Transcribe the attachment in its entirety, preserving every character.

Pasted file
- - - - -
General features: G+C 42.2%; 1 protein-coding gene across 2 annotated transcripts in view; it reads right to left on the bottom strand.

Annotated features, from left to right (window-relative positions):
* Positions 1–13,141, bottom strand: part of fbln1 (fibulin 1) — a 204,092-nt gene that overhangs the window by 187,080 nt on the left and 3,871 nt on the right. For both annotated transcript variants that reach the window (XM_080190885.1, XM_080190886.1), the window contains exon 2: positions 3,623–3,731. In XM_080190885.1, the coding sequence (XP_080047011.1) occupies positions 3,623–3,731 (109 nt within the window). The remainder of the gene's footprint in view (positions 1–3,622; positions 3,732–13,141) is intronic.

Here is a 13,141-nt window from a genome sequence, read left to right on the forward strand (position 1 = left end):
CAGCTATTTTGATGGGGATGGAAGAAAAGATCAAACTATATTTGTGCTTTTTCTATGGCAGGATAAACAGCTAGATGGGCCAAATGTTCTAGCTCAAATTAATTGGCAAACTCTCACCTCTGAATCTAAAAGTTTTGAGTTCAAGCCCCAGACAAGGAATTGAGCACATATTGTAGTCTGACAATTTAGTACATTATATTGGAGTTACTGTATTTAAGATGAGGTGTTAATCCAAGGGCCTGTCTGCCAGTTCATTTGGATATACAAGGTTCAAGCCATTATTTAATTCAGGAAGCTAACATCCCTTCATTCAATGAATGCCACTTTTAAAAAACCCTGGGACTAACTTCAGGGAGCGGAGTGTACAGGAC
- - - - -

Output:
General features: G+C 42.2%; 1 protein-coding gene across 2 annotated transcripts in view; it reads right to left on the bottom strand.

Annotated features, from left to right (window-relative positions):
* Positions 1–13,141, bottom strand: part of fbln1 (fibulin 1) — a 204,092-nt gene that overhangs the window by 187,080 nt on the left and 3,871 nt on the right. For both annotated transcript variants that reach the window (XM_080190885.1, XM_080190886.1), the window contains exon 2: positions 3,623–3,731. In XM_080190885.1, the coding sequence (XP_080047011.1) occupies positions 3,623–3,731 (109 nt within the window). The remainder of the gene's footprint in view (positions 1–3,622; positions 3,732–13,141) is intronic.

Here is a 13,141-nt window from a genome sequence, read left to right on the forward strand (position 1 = left end):
CAGCTATTTTGATGGGGATGGAAGAAAAGATCAAACTATATTTGTGCTTTTTCTATGGCAGGATAAACAGCTAGATGGGCCAAATGTTCTAGCTCAAATTAATTGGCAAACTCTCACCTCTGAATCTAAAAGTTTTGAGTTCAAGCCCCAGACAAGGAATTGAGCACATATTGTAGTCTGACAATTTAGTACATTATATTGGAGTTACTGTATTTAAGATGAGGTGTTAATCCAAGGGCCTGTCTGCCAGTTCATTTGGATATACAAGGTTCAAGCCATTATTTAATTCAGGAAGCTAACATCCCTTCATTCAATGAATGCCACTTTTAAAAAACCCTGGGACTAACTTCAGGGAGCGGAGTGTACAGGAC